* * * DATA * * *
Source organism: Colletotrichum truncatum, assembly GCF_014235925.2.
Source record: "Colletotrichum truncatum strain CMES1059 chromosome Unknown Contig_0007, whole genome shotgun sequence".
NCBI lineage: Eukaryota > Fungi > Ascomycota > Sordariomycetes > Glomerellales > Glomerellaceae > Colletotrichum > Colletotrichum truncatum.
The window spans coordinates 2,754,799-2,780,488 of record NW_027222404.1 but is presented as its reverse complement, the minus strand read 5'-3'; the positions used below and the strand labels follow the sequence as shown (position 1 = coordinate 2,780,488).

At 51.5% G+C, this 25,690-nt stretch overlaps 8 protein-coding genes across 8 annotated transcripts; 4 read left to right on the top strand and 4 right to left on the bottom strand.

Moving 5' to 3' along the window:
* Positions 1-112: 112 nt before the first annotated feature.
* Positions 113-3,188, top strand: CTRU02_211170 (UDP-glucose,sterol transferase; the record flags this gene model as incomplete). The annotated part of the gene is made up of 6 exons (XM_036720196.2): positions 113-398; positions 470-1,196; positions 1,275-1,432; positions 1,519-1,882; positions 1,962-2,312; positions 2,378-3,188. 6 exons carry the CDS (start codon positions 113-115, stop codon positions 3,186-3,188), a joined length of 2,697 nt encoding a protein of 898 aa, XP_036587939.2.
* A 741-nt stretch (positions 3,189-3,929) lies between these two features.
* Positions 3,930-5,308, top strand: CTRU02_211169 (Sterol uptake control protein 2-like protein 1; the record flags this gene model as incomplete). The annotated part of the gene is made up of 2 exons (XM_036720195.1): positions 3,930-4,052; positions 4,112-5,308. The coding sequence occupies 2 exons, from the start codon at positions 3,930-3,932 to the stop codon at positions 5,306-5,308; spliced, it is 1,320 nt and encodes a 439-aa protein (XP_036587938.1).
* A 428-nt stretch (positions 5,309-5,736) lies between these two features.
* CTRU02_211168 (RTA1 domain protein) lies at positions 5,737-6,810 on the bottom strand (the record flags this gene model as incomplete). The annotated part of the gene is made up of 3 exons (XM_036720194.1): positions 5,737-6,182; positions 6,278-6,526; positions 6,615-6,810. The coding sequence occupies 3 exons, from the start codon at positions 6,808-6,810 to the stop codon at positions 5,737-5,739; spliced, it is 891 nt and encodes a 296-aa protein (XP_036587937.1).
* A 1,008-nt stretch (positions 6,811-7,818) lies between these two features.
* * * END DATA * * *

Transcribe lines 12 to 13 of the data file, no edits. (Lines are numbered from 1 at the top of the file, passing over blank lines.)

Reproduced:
* CTRU02_211168 (RTA1 domain protein) lies at positions 5,737-6,810 on the bottom strand (the record flags this gene model as incomplete). The annotated part of the gene is made up of 3 exons (XM_036720194.1): positions 5,737-6,182; positions 6,278-6,526; positions 6,615-6,810. The coding sequence occupies 3 exons, from the start codon at positions 6,808-6,810 to the stop codon at positions 5,737-5,739; spliced, it is 891 nt and encodes a 296-aa protein (XP_036587937.1).
* A 1,008-nt stretch (positions 6,811-7,818) lies between these two features.